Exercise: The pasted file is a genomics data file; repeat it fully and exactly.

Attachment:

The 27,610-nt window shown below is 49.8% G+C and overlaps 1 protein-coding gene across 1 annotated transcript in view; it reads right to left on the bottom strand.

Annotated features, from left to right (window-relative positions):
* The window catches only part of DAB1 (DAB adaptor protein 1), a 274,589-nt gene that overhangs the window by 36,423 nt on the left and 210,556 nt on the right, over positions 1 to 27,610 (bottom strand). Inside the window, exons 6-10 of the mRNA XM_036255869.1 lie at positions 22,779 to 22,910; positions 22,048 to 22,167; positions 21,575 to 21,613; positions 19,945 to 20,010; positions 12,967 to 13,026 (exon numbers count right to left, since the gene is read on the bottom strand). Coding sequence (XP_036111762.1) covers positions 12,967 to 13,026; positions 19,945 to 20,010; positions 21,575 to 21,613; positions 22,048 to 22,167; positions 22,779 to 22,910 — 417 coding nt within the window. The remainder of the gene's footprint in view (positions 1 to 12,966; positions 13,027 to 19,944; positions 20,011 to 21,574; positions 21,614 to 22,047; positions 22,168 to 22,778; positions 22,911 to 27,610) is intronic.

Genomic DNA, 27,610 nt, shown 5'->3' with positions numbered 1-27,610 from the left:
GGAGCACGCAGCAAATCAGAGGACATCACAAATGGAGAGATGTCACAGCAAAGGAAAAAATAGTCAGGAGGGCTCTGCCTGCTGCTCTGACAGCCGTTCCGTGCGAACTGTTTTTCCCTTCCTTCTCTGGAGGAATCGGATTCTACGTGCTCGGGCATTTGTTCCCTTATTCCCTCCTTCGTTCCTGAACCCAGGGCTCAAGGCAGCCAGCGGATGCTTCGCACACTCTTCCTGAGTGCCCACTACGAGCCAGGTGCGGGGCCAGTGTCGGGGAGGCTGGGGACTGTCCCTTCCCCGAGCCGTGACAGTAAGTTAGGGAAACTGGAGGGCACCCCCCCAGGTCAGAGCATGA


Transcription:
The 27,610-nt window shown below is 49.8% G+C and overlaps 1 protein-coding gene across 1 annotated transcript in view; it reads right to left on the bottom strand.

Annotated features, from left to right (window-relative positions):
* The window catches only part of DAB1 (DAB adaptor protein 1), a 274,589-nt gene that overhangs the window by 36,423 nt on the left and 210,556 nt on the right, over positions 1 to 27,610 (bottom strand). Inside the window, exons 6-10 of the mRNA XM_036255869.1 lie at positions 22,779 to 22,910; positions 22,048 to 22,167; positions 21,575 to 21,613; positions 19,945 to 20,010; positions 12,967 to 13,026 (exon numbers count right to left, since the gene is read on the bottom strand). Coding sequence (XP_036111762.1) covers positions 12,967 to 13,026; positions 19,945 to 20,010; positions 21,575 to 21,613; positions 22,048 to 22,167; positions 22,779 to 22,910 — 417 coding nt within the window. The remainder of the gene's footprint in view (positions 1 to 12,966; positions 13,027 to 19,944; positions 20,011 to 21,574; positions 21,614 to 22,047; positions 22,168 to 22,778; positions 22,911 to 27,610) is intronic.

Genomic DNA, 27,610 nt, shown 5'->3' with positions numbered 1-27,610 from the left:
GGAGCACGCAGCAAATCAGAGGACATCACAAATGGAGAGATGTCACAGCAAAGGAAAAAATAGTCAGGAGGGCTCTGCCTGCTGCTCTGACAGCCGTTCCGTGCGAACTGTTTTTCCCTTCCTTCTCTGGAGGAATCGGATTCTACGTGCTCGGGCATTTGTTCCCTTATTCCCTCCTTCGTTCCTGAACCCAGGGCTCAAGGCAGCCAGCGGATGCTTCGCACACTCTTCCTGAGTGCCCACTACGAGCCAGGTGCGGGGCCAGTGTCGGGGAGGCTGGGGACTGTCCCTTCCCCGAGCCGTGACAGTAAGTTAGGGAAACTGGAGGGCACCCCCCCAGGTCAGAGCATGA